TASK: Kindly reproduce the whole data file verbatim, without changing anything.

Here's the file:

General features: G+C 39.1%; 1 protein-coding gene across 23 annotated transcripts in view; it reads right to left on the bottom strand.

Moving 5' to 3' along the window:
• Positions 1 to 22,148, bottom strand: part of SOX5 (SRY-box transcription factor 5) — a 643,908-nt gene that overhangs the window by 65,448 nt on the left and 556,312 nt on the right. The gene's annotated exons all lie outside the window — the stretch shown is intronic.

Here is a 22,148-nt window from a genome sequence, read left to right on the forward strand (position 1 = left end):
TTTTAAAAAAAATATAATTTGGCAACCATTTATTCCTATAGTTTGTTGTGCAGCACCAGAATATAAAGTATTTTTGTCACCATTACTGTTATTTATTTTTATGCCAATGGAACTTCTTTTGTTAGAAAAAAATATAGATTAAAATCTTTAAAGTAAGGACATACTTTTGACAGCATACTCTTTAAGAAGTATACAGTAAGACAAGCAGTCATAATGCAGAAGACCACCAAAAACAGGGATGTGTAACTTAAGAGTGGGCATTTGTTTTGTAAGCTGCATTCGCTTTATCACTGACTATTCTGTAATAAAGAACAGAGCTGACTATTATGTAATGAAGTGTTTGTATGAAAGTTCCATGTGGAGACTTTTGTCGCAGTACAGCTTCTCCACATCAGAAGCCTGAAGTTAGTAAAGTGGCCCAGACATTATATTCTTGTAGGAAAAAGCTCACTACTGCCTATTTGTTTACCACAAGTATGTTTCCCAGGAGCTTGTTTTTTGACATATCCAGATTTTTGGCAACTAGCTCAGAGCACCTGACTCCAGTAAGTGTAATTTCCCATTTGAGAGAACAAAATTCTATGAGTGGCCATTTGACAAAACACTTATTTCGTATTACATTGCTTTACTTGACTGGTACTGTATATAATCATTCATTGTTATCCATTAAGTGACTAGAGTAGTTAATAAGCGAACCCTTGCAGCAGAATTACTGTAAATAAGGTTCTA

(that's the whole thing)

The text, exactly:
General features: G+C 39.1%; 1 protein-coding gene across 23 annotated transcripts in view; it reads right to left on the bottom strand.

Moving 5' to 3' along the window:
• Positions 1 to 22,148, bottom strand: part of SOX5 (SRY-box transcription factor 5) — a 643,908-nt gene that overhangs the window by 65,448 nt on the left and 556,312 nt on the right. The gene's annotated exons all lie outside the window — the stretch shown is intronic.

Here is a 22,148-nt window from a genome sequence, read left to right on the forward strand (position 1 = left end):
TTTTAAAAAAAATATAATTTGGCAACCATTTATTCCTATAGTTTGTTGTGCAGCACCAGAATATAAAGTATTTTTGTCACCATTACTGTTATTTATTTTTATGCCAATGGAACTTCTTTTGTTAGAAAAAAATATAGATTAAAATCTTTAAAGTAAGGACATACTTTTGACAGCATACTCTTTAAGAAGTATACAGTAAGACAAGCAGTCATAATGCAGAAGACCACCAAAAACAGGGATGTGTAACTTAAGAGTGGGCATTTGTTTTGTAAGCTGCATTCGCTTTATCACTGACTATTCTGTAATAAAGAACAGAGCTGACTATTATGTAATGAAGTGTTTGTATGAAAGTTCCATGTGGAGACTTTTGTCGCAGTACAGCTTCTCCACATCAGAAGCCTGAAGTTAGTAAAGTGGCCCAGACATTATATTCTTGTAGGAAAAAGCTCACTACTGCCTATTTGTTTACCACAAGTATGTTTCCCAGGAGCTTGTTTTTTGACATATCCAGATTTTTGGCAACTAGCTCAGAGCACCTGACTCCAGTAAGTGTAATTTCCCATTTGAGAGAACAAAATTCTATGAGTGGCCATTTGACAAAACACTTATTTCGTATTACATTGCTTTACTTGACTGGTACTGTATATAATCATTCATTGTTATCCATTAAGTGACTAGAGTAGTTAATAAGCGAACCCTTGCAGCAGAATTACTGTAAATAAGGTTCTA